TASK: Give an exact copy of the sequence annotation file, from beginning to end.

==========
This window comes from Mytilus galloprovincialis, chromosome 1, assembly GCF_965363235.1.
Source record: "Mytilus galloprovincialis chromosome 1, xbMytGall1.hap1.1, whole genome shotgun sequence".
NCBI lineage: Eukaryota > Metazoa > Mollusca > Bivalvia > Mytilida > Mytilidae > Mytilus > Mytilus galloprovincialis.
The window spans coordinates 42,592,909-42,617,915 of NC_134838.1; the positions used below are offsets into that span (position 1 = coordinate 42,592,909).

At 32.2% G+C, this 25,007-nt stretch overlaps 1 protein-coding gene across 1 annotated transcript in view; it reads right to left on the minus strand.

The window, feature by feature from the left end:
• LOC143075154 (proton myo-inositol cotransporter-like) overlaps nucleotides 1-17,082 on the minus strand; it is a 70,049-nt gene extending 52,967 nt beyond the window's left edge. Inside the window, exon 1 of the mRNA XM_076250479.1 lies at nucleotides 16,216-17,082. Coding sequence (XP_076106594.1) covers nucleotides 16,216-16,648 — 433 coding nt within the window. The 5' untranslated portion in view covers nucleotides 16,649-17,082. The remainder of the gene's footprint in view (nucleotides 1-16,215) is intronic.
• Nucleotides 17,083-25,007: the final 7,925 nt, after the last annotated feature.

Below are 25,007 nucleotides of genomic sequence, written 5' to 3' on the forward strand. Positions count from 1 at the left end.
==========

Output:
This window comes from Mytilus galloprovincialis, chromosome 1, assembly GCF_965363235.1.
Source record: "Mytilus galloprovincialis chromosome 1, xbMytGall1.hap1.1, whole genome shotgun sequence".
NCBI lineage: Eukaryota > Metazoa > Mollusca > Bivalvia > Mytilida > Mytilidae > Mytilus > Mytilus galloprovincialis.
The window spans coordinates 42,592,909-42,617,915 of NC_134838.1; the positions used below are offsets into that span (position 1 = coordinate 42,592,909).

At 32.2% G+C, this 25,007-nt stretch overlaps 1 protein-coding gene across 1 annotated transcript in view; it reads right to left on the minus strand.

The window, feature by feature from the left end:
• LOC143075154 (proton myo-inositol cotransporter-like) overlaps nucleotides 1-17,082 on the minus strand; it is a 70,049-nt gene extending 52,967 nt beyond the window's left edge. Inside the window, exon 1 of the mRNA XM_076250479.1 lies at nucleotides 16,216-17,082. Coding sequence (XP_076106594.1) covers nucleotides 16,216-16,648 — 433 coding nt within the window. The 5' untranslated portion in view covers nucleotides 16,649-17,082. The remainder of the gene's footprint in view (nucleotides 1-16,215) is intronic.
• Nucleotides 17,083-25,007: the final 7,925 nt, after the last annotated feature.

Below are 25,007 nucleotides of genomic sequence, written 5' to 3' on the forward strand. Positions count from 1 at the left end.